It’s safe to say that the Vols’ younger brother has become a powerhouse in college baseball, but that wasn’t always the case for the Dores.
Before Tim Corbin - who just finished his 17th season as head coach - Vanderbilt was not very good. At all.
The Commodores had been to the NCAA Tournament just three times in their 100-year history before Corbin arrived. Since his first year back in 2003, the Dores have been to the tournament 15 times, winning it twice and finishing as runner-up in a third.
Corbin has become the driving force behind the program’s success. His ability to coach, lead, and keep his nose clean has propelled him and the program to heights never seen before.
So can the same thing happen for the Vols’ baseball program?
Like Corbin, current Vols head coach Tony Vitello inherited a program that had seen its fair share of dark days. Like Corbin, Vitello was able to get his squad into the NCAA Tournament in his second year at the helm. Like Corbin, Vitello is sending his players to the big leagues.
Now, I’m not around either one of these programs nowhere near enough to be able to describe the nuances between each coach’s approach to how they run their programs, but on the surface it appears that the Vols are doing everything the right way in hopes of getting this program back to winning on a consistent level.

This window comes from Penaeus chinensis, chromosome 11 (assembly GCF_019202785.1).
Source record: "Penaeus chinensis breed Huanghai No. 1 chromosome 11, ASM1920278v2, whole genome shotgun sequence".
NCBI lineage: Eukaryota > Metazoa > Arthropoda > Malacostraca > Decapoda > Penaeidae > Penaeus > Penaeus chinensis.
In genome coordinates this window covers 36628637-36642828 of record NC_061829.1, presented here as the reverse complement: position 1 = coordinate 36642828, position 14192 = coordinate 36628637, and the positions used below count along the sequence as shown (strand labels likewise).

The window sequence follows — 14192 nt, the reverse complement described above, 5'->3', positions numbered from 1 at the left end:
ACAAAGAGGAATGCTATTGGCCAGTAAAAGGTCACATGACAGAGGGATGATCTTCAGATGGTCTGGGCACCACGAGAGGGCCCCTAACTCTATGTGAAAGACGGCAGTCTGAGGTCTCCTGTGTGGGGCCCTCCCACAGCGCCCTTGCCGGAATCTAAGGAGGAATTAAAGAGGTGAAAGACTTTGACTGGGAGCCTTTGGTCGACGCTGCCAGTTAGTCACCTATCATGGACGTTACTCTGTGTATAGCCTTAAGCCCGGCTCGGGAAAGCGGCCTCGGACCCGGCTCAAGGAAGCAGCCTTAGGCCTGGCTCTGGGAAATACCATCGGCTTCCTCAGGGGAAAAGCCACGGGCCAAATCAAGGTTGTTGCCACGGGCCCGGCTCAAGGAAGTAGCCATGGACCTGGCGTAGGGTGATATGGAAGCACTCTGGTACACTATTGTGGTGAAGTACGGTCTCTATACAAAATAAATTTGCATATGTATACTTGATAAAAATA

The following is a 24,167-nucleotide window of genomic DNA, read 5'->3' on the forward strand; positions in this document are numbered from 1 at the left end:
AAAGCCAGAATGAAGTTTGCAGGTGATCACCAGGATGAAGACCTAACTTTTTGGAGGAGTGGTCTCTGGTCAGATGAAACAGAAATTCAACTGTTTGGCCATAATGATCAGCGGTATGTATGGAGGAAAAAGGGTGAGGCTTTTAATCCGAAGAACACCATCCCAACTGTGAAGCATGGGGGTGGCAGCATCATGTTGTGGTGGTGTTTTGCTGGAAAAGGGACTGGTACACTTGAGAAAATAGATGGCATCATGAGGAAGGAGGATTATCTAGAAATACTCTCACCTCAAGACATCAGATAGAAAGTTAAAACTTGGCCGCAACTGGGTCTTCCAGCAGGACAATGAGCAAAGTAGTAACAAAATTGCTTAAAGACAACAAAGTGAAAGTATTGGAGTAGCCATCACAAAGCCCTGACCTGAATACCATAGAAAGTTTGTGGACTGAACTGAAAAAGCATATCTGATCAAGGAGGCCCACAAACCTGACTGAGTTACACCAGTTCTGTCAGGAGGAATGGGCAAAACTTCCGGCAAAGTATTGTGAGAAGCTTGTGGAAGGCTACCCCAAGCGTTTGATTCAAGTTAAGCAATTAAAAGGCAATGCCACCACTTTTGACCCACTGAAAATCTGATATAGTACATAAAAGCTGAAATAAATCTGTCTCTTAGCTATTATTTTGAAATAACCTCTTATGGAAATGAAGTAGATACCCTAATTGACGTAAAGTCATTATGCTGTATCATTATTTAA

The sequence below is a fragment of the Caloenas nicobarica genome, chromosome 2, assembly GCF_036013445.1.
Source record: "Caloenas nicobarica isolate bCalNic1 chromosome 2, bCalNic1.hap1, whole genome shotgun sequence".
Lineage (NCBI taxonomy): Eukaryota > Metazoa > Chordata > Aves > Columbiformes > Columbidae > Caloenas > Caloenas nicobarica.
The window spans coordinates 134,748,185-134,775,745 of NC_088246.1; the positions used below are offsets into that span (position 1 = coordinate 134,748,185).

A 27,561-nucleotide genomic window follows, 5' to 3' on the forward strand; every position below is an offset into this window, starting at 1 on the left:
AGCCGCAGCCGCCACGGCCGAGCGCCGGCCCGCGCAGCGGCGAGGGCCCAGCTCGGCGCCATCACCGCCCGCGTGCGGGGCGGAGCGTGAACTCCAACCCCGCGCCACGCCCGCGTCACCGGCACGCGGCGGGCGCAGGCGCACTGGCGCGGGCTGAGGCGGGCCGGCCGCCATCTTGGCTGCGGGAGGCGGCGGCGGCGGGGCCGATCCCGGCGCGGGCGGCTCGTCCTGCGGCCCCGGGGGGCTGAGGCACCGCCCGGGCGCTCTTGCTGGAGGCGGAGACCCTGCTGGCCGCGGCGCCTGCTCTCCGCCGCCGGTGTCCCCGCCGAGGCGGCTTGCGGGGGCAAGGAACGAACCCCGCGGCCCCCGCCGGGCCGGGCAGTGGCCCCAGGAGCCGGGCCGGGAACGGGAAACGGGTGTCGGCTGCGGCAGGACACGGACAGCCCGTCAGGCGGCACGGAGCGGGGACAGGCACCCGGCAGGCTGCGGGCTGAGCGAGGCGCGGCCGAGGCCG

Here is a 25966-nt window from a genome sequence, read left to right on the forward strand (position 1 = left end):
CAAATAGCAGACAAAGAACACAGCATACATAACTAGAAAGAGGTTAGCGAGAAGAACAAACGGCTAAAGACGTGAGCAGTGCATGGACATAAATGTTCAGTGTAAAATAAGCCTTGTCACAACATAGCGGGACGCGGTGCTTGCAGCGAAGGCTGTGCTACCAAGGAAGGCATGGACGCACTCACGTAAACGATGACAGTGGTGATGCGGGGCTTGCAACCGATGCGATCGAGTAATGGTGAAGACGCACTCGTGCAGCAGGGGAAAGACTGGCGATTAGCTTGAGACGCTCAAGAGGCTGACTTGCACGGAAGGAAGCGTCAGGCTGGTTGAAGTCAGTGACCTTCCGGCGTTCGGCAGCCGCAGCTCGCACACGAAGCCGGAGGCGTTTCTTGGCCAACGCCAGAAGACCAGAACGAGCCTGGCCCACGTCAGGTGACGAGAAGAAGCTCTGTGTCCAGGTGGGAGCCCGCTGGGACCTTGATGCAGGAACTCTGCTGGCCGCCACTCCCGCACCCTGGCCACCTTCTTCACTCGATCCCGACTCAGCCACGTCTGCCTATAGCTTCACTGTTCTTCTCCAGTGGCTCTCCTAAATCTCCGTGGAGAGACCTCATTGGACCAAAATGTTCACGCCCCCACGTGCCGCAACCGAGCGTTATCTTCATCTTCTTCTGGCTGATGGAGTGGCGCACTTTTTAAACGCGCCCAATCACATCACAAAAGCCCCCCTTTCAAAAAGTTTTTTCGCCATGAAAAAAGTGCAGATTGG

One major advantage of Corbin’s legacy has been his longevity and the Vols took care of that issue by recently extending Vitello through the 2024 season.
And now that he is on board for the long haul, it provides a stable foundation to continue to build upon.
But can the Vols match Vandy’s success?
That is obviously a question that will be answered at a later date and time, but it’s hard to argue that Tennessee has the wrong approach in this scenario. Vitello has shown in a short amount of time that he can indeed provide success and as long as he resides in Knoxville, that success should continue without hesitation.
One must also take into account the advantage of “Opportunity Vanderbilt”, which is a program that helps kids afford the costs of attending Vanderbilt. It essentially levels the playing field for the Commodores. Without it, Corbin and co. would be hard-pressed to put together a complete and competitive roster. You can check out SB Nation’s anchorofgold.com’s excellent breakdown on the program here.
What do you think? Could the Vols ever reach the Commodores’ level of success in college baseball? Let us know in the comments below!
Will Tennessee ever match Vanderbilt’s success in baseball?
This poll is closed